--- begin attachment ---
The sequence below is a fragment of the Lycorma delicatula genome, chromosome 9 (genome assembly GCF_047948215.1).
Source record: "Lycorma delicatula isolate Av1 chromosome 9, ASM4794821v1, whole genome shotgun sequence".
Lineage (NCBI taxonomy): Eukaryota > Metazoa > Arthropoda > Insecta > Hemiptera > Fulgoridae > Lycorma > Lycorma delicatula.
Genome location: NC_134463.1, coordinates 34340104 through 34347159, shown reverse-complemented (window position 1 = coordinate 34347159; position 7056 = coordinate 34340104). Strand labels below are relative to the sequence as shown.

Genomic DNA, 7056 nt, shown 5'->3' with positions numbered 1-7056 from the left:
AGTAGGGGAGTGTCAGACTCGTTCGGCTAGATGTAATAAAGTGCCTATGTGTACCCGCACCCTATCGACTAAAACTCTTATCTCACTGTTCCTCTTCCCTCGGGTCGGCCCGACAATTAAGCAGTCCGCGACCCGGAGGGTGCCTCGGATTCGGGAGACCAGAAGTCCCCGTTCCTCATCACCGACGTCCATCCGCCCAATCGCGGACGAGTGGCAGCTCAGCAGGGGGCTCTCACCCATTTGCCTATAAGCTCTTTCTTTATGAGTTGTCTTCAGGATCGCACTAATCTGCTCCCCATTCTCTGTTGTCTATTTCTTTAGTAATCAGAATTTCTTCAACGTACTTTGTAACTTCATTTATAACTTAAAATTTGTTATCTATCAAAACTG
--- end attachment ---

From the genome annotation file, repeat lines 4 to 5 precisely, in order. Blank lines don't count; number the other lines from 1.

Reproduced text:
Genome location: NC_134463.1, coordinates 34340104 through 34347159, shown reverse-complemented (window position 1 = coordinate 34347159; position 7056 = coordinate 34340104). Strand labels below are relative to the sequence as shown.

Genomic DNA, 7056 nt, shown 5'->3' with positions numbered 1-7056 from the left: